Human Trafficking

Brazil Slave Labor: Hero Honored for Battling Human Trafficking

Labor hero

Br. Xavier Plassat , of the Pastoral Land Commission of Episcopal Conference of Brazil (a CRS partner). Photo by Jim Stipe/CRS

Catholic Relief Services partner, Br. Xavier Plassat, is being honored today by the Department of State as one of seven heroes in the fight against human trafficking. Br. Xavier, a Dominican Friar, is coordinator of the Pastoral Land Commission’s (CPT) National Campaign Against Slave Labor, which works to eradicate slavery in Brazil. He answered a few questions for us on his work and the status of slavery in Brazil.

What does slavery look like?

Modern-day slavery in Brazil is a form of exploitation in which rural workers, generally illiterate, landless, and without knowledge of their rights, are lured by middlemen or employers with false promises of good jobs and money. These workers are taken to work in remote areas in Northeastern Brazil and are forced to work in forestry, charcoal production, the ranching industry, and on sugar, cotton and soybean plantations. In many cases these workers have no access to clean drinking water, sufficient food, and are not provided with a place to sleep. Nevertheless, they are charged exorbitant prices for their lodging and transportation and are living in a constant deficit cycle in which they cannot work off the debt they’ve incurred.

How does the CPT work to help these workers?

We work on two fronts, with the workers themselves and with the Brazilian authorities. The victims are obviously our priority. We welcome these workers. We listen to their stories. We encourage workers to denounce their treatment with the authorities, so that there is an investigation that will, hopefully, lead to the release of those who remain on the farm.

We also pressure authorities to investigate claims, take action against employers, and adopt measures to help avoid people from being re-enslaved. One of the problems is that this form of enslavement is cyclical. It’s made up of three components: poverty, greed, and impunity. Whenever you leave one of these components operating you allow the cycle to work once more.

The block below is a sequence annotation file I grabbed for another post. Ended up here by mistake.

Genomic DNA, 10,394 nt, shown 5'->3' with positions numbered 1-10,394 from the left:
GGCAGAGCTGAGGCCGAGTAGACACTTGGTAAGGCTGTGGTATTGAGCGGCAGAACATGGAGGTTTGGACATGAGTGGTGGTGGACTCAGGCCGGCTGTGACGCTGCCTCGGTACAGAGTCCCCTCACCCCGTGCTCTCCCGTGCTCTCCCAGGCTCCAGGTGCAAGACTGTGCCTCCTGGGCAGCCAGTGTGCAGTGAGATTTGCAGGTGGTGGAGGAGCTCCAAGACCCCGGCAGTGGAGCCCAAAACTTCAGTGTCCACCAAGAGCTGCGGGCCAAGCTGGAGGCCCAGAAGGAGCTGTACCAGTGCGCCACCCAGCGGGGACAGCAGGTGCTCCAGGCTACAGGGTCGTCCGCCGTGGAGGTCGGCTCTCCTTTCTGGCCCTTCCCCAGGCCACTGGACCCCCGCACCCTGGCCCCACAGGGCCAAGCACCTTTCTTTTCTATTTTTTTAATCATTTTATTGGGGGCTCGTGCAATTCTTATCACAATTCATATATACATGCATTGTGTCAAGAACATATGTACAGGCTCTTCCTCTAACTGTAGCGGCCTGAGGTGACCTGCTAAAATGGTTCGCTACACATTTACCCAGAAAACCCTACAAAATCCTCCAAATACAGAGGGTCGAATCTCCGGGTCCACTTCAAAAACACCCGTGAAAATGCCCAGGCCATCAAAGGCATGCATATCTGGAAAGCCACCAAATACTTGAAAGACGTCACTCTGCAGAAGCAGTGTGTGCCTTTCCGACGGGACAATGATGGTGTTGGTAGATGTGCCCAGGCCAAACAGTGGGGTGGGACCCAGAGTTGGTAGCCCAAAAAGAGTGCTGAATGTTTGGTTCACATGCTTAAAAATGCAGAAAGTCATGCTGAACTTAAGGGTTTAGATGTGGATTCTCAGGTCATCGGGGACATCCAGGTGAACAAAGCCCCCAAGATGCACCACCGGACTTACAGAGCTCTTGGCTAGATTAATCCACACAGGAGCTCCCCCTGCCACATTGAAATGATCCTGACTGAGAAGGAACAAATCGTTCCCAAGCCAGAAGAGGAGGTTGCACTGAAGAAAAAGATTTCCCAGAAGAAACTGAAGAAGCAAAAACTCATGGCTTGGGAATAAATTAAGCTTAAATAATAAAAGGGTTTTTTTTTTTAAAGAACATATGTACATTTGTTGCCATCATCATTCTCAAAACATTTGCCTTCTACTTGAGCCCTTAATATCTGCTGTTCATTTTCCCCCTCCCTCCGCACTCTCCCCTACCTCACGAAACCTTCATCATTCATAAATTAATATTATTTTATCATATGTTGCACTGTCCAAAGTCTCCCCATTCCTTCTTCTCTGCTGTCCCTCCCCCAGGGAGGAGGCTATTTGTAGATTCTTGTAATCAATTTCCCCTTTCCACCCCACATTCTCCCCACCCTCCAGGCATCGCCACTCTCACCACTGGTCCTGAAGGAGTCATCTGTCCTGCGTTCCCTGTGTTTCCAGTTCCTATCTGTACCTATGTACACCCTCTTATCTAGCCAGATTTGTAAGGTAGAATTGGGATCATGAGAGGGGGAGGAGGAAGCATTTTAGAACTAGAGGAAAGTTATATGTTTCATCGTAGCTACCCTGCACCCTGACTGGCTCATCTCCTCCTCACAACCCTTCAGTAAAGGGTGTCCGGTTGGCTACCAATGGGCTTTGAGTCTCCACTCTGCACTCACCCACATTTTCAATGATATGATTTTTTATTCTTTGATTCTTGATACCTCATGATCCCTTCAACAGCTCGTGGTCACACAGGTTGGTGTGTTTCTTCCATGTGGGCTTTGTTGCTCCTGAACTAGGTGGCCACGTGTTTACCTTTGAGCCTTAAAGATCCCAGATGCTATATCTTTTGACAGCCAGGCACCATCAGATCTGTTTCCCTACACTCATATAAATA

Releasing slaves is not enough, then?

Releasing slaves is not eradicating slavery. To eradicate slavery you have to address the question of impunity, poverty, and greed. The current model of farming in Brazil often feeds off the fact that employers go unpunished so they continue to mistreat workers, the poverty of the workers and lack of access to their own land makes it so they often feel they have no choice but to work in these conditions, and the greed of employers doesn’t motivate them to improve working conditions, all these situations are fueling the cycle of enslavement.

What is being done to address the issue of employer abuse?

The Brazilian government has created a “dirty list,” that publically names those who have been found guilty of allowing slavery on their properties. These people are prohibited from accessing public funds, and several banks are cutting credit to them.

What advances have been made in the fight against slave labor?

We have had some advances in the last 10-15 years. The first step was that the authorities acknowledged that there was a problem and created a special task force to investigate claims of slavery. Since the task force’s inception in 1995, around 38,000 workers have been released, 90 percent of them in the last 7 years.

What does this TIP Hero award mean to you and the fight against slave labor in Brazil?

It’s an honor that Brazil is being held up as something of a model of not only acknowledging the problem, but taking action against it. Even so, with all this concerted effort, why hasn’t Brazil been able to eradicate slavery? We haven’t been able to do so because our national efforts to combat slavery are insufficient. This award helps to shine a light on the job that we’re doing—that the CTP is taking the necessary steps to eradicate slavery, but it is not saying that Brazil has won the war against slavery. We are on the right track, but we are conscious of the fact that there are other demands that must be addressed that have not been addressed. CTP is here to insist that actions be taken until no one is forced to live and work in slave like conditions.

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